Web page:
word-forming element meaning "above, over, beyond," from Latin super (adverb and preposition) "above, over, on the top (of), beyond, besides, in addition to," from *(s)uper-, variant form of PIE root *uper "over." In English words from Old French, it appears as sur-. The primary sense seems to have shifted over time from usually meaning "beyond" to usually meaning "very much," which can be contradictory. E.g. supersexual, which is attested from 1895 as "transcending sexuality," from 1968 as "very sexual."
late 14c., "to lay (a crime, duty, obligation, etc.) to the account of," from Old French imposer "put, place; impute, charge, accuse" (c. 1300), from assimilated form of in- "into, in" (from PIE root *en "in") + poser "put, place" (see pose (v.1)). From c. 1500 as "apply authoritatively." Sense of "lay on as a burden, inflict by force or authority" first recorded 1580s. Related: Imposed; imposer; imposing.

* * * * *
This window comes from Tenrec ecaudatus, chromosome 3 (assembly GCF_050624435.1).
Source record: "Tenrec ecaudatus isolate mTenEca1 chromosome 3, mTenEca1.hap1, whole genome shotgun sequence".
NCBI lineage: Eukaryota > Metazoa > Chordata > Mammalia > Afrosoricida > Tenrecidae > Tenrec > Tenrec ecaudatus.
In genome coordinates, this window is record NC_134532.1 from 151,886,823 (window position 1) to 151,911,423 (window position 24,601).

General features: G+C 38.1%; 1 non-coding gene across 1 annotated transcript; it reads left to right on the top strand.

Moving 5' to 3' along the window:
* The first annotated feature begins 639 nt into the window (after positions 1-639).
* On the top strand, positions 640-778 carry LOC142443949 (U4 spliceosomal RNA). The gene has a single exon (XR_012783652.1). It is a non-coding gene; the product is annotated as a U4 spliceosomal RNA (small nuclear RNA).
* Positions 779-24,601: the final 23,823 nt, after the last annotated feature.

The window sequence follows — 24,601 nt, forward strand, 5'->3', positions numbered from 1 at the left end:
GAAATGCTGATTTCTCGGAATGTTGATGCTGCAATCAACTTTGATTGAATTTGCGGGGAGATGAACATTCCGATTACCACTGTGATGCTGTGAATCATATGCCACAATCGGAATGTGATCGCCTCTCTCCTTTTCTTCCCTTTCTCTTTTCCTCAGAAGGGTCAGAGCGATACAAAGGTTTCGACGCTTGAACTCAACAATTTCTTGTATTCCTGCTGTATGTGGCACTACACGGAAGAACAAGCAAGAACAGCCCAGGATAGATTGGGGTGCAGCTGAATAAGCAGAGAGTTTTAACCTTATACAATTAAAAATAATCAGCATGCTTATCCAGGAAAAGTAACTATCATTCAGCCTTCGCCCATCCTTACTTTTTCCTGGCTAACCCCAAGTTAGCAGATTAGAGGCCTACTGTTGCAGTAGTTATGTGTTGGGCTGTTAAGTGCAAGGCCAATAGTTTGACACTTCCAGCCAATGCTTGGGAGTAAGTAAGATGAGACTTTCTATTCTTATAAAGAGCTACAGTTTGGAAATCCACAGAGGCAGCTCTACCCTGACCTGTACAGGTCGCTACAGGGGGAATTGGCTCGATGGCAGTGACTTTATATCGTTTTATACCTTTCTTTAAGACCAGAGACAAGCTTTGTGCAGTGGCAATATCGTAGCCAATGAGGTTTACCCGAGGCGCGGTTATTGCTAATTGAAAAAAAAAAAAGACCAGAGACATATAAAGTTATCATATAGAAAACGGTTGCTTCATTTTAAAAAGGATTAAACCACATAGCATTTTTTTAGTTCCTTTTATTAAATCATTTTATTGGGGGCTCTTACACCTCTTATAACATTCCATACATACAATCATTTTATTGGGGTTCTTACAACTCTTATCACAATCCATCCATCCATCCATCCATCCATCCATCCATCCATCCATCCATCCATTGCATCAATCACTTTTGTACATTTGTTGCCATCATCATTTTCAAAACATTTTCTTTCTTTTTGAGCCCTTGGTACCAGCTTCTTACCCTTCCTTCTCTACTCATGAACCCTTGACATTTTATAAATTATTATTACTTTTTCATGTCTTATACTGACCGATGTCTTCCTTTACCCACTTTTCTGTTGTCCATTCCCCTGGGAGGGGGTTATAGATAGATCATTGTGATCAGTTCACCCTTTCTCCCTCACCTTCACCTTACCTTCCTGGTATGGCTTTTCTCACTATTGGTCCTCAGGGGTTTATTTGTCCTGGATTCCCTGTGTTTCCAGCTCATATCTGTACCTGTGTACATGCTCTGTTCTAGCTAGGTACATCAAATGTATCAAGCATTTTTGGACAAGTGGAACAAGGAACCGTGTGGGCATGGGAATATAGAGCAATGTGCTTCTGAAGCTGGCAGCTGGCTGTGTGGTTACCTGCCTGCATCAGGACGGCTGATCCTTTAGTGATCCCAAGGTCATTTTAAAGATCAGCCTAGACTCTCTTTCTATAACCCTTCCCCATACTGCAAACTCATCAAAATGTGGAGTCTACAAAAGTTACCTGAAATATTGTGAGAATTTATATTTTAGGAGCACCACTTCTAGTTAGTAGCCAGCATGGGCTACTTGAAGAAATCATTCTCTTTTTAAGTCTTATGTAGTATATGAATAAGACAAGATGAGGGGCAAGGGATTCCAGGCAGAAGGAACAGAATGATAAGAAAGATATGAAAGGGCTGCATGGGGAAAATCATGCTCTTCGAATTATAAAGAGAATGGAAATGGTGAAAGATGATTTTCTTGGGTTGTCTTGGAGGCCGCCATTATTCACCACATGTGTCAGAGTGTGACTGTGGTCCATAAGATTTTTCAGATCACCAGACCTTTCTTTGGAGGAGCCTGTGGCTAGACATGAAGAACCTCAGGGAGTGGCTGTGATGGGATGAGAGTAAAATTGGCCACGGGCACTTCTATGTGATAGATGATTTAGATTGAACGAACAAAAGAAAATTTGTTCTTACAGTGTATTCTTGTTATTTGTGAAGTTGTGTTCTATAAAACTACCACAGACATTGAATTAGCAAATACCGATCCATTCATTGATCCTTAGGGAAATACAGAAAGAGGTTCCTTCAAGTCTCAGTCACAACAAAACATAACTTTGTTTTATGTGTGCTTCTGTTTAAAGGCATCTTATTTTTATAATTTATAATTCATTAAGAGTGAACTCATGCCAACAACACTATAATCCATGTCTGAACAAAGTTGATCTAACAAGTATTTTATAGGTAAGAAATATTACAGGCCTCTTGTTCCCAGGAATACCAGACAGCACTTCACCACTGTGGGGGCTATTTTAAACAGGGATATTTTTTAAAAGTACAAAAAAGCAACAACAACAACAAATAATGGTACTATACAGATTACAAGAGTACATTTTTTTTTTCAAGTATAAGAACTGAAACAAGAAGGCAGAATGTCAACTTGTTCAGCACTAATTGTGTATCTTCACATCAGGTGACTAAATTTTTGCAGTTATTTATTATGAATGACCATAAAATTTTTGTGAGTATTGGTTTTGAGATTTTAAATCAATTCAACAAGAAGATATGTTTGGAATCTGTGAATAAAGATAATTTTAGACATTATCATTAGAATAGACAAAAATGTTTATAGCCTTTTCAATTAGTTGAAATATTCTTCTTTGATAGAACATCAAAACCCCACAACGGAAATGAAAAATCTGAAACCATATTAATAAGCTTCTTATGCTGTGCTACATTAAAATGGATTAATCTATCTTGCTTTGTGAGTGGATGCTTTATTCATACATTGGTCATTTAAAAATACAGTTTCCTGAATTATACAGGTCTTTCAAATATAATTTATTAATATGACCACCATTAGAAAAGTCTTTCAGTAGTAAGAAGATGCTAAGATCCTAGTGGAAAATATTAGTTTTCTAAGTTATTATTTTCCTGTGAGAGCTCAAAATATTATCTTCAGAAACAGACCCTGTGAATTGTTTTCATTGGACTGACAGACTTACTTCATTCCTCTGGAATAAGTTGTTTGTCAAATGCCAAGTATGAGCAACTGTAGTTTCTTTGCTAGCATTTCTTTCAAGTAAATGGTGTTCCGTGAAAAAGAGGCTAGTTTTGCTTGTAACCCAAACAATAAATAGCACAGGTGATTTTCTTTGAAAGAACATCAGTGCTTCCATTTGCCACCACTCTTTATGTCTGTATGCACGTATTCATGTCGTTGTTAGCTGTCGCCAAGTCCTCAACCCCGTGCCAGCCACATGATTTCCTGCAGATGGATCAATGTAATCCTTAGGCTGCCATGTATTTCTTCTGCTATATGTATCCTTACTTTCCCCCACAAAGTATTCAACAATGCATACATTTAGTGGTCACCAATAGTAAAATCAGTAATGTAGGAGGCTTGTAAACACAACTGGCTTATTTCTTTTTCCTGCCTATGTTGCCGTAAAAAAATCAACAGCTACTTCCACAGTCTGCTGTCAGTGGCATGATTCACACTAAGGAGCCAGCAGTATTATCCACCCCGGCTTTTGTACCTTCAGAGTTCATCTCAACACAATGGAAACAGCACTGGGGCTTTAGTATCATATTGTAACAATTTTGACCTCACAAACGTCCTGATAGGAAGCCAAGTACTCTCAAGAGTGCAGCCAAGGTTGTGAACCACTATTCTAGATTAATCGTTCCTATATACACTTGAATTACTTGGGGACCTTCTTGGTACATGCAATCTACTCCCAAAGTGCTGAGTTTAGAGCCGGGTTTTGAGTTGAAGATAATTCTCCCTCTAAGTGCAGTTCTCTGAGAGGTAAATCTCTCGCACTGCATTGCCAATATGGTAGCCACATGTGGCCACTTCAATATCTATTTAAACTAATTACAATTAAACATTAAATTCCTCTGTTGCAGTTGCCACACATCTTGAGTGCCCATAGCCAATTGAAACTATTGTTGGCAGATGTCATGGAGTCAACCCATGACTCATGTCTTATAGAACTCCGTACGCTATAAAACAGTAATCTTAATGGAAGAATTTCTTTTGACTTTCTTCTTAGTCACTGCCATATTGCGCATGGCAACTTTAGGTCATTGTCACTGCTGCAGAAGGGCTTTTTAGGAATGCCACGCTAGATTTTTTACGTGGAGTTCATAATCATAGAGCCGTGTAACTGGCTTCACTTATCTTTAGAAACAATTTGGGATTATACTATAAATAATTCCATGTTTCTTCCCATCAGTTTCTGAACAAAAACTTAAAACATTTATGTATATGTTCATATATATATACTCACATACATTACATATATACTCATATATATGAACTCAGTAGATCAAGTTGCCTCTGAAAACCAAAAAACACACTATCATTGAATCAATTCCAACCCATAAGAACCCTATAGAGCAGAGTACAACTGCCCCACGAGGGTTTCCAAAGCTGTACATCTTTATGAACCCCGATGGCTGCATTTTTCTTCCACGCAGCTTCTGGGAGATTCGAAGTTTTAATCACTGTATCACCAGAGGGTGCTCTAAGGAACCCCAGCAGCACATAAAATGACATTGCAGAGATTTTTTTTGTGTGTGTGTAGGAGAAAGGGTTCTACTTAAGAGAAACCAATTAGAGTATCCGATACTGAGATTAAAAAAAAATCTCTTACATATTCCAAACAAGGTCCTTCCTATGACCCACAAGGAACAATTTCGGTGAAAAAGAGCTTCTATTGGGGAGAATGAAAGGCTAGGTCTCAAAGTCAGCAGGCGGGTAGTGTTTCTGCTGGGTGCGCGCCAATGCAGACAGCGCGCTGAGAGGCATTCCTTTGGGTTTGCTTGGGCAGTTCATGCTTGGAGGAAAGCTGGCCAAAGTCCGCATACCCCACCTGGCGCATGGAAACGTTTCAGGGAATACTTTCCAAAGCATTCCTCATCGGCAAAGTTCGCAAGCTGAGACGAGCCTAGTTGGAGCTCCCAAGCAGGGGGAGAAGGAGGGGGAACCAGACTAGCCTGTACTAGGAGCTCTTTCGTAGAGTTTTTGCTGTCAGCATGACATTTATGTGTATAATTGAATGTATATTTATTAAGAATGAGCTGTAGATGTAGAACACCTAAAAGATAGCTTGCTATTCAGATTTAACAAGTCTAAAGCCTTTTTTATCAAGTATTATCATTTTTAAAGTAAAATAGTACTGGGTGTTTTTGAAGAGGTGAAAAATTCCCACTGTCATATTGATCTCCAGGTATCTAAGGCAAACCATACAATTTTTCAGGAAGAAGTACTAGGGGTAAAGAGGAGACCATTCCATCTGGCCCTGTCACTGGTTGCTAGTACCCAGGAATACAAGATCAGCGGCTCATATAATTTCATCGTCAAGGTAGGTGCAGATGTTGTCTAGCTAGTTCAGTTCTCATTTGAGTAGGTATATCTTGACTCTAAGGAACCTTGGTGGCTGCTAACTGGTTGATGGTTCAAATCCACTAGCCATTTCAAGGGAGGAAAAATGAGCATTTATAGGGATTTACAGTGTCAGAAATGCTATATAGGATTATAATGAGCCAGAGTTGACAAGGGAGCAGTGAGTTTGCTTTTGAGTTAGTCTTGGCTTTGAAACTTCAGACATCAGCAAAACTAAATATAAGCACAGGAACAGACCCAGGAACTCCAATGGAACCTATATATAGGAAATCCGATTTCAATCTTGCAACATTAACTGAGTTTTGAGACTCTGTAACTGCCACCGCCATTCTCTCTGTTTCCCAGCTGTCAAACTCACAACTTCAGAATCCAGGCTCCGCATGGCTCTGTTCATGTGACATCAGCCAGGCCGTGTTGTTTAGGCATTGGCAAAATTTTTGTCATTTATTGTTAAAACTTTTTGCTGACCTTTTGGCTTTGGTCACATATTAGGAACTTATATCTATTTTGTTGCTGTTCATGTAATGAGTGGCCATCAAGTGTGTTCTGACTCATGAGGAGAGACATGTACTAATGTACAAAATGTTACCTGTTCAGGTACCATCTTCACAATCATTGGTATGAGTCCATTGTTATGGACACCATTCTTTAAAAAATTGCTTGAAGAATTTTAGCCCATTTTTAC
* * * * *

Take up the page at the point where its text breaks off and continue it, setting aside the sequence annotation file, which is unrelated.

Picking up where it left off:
<a href="https://www.etymonline.com/word/superimpose">Etymology of superimpose by etymonline</a>
Harper, D. (n.d.). Etymology of superimpose. Online Etymology Dictionary. Retrieved $(datetime), from https://www.etymonline.com/word/superimpose